Close this search box.

J.P. Morgan has officially jumped into early stage biotech investing

Want to stay on top of the science and politics driving biotech today? Sign up to get our biotech newsletter in your inbox.

Good morning. We’ve made it to the end of the week! Let’s keep it short and get straight to the news of the day.


The need-to-know this morning

  • Cabaletta Bio presented early data on an experimental CD-19 targeting CAR-T therapy for autoimmune disease at a European rheumatology meeting.

Industry cheers Supreme Court decision on abortion pill

Biopharma leaders applauded the Supreme Court’s ruling yesterday that anti-abortion doctors did not have standing to challenge the FDA’s regulation of the abortion pill mifepristone.

The industry had warned that a decision favoring the plaintiffs could have destabilized the drug approval process. Last year, after a federal judge in Texas suspended the FDA’s approval of mifepristone, hundreds of biopharma executives and leaders signed onto an open letter blasting the decision, saying that it created uncertainty for the entire industry, which relies on the agency’s autonomy and authority to bring new drugs on the market.

We checked back in with some of these people after the Supreme Court decision yesterday:


John Maraganore, longtime biotech executive and investor: “This is a huge win for the FDA and its authorities, for science and the importance of evidence over religious beliefs, and for women and their rights. Thank God!”

Daphne Zohar, Seaport Therapeutics CEO: The “decision ensures patients and drug developers can rely on the rigorous FDA approval process as the scientific and trusted standard for drug approvals.”

Read more on how other industry leaders reacted.

And, of course, FDA Commissioner Robert Califf was happy about the decision. It appeared he heard about it when he received a call during a live-streamed FDA meeting (which we’ll discuss below): “All right! How are you! We got good news,” he exclaimed.

FDA gets sharp advisory committee critiques

From STAT’s Meghana Keshavan: It was all a bit meta — yesterday, the FDA convened what was essentially an advisory committee to upend advisory committees. Although these expert meetings have played a crucial role for more than 50 years in helping regulators decide whether a drug or device merits approval, observers say there’s room for improvement. FDA Commissioner Robert Califf kicked off the hours-long public discourse on how to make these committees better.

Advocates spoke passionately about how patient voices need to be better heard, and better represented, during these panels. And there’s long-standing worry that conflicts of interest are rampant among committee members.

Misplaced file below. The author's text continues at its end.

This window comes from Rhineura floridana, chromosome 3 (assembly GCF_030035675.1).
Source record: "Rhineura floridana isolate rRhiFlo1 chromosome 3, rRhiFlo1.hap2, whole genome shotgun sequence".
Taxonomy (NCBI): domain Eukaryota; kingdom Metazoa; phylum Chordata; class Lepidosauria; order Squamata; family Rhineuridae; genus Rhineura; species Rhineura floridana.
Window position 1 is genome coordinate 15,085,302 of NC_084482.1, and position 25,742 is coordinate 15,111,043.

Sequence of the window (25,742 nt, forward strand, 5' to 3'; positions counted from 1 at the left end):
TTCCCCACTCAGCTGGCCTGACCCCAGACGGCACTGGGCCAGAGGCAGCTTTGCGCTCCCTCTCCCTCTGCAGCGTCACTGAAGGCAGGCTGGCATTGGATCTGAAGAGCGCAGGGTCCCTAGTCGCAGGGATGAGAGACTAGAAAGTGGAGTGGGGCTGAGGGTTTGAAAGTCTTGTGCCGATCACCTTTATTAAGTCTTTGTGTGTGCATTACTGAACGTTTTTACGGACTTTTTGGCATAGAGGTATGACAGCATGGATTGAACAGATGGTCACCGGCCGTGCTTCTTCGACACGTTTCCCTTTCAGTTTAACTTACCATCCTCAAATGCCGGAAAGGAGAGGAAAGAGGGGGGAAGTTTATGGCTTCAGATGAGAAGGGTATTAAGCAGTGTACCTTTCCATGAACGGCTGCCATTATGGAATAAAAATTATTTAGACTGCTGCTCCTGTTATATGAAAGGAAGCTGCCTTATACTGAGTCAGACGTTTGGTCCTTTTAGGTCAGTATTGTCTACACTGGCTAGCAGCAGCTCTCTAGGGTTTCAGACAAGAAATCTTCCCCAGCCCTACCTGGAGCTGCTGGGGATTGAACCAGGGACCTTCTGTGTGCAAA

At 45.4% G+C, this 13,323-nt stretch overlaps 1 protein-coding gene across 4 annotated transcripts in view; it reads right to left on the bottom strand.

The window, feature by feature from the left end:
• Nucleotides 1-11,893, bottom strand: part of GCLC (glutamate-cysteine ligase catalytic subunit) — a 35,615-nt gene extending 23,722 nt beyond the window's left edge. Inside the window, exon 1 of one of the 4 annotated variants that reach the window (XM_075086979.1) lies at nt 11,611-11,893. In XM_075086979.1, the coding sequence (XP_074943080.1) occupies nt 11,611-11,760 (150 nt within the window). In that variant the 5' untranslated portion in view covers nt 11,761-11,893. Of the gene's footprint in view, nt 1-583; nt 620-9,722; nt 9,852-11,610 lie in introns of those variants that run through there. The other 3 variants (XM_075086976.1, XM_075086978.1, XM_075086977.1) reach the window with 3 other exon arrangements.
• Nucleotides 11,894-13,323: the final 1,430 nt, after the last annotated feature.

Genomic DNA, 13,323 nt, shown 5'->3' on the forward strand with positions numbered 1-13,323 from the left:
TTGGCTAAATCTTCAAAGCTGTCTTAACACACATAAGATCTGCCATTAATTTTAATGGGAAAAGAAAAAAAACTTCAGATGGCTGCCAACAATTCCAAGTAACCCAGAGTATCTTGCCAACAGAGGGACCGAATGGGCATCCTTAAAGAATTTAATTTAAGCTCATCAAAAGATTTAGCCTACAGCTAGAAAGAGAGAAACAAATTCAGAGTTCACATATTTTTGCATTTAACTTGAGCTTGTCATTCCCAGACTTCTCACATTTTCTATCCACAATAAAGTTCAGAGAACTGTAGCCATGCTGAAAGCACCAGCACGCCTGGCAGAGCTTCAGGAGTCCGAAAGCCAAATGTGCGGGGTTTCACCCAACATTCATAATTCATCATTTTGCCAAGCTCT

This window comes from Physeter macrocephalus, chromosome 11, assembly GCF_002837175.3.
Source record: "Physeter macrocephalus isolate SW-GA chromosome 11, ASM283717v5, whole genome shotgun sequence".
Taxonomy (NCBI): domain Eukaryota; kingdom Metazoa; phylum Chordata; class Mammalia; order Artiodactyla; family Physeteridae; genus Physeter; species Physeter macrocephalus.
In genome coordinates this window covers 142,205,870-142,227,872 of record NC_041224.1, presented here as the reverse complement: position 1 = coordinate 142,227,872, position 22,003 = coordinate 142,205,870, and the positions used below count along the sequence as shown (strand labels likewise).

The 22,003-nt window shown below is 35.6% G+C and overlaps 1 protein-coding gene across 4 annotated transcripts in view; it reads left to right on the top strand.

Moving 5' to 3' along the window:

Read more.

Duchenne therapy setback, an Alzheimer’s drug endorsement, and buying weed for journalism

This week on the “The Readout LOUD,” we chat about Pfizer’s Duchenne gene therapy setback, the likely approval of Lilly’s treatment for Alzheimer’s disease, and Bob Langer’s most recent startup.

We also check in with STAT’s commercial determinants of health reporter, who, instead of constantly working at his desk, often drives around town to buy things like weed, vapes, and raw milk — all in the name of good journalism.

Listen here.

J.P. Morgan has officially jumped into early stage biotech investing

From STAT’s Allison DeAngelis: J.P. Morgan Life Sciences Private Capital, a small team within the investment banking giant, closed its first fundraising, bringing in more than $500 million to invest in life science startups, it announced yesterday.

J.P. Morgan had launched its life sciences private capital team in late 2022, hiring Regeneron and Alexion Pharmaceuticals cofounder Stephen Squinto to lead the group. What does the team plan to invest in? Obesity therapies, of course, along with treatments for cardiometabolic disease, immune-driven conditions, and more.

Notably, the group will start and incubate new biotech companies, a model that VC firms have generally struggled to execute on, Squinto told STAT in 2022. “It’s very easy to write a check and get a company launched. It’s harder to navigate the early stages of building a company,” he said previously. “I honestly don’t think there are many firms that do that well.”

More reads

  • With MDMA debate spreading beyond biotech, Lykos CEO tries to dispel efficacy, safety concerns, Fierce Biotech
  • Versant debuts biotech working on ‘anger management for the immune system’, Biopharma Dive
  • Telehealth startup Done’s top leadership arrested under fraud charges, STAT
  • Global health leader critiques ‘ineptitude’ of U.S. response to bird flu outbreak among cows, STAT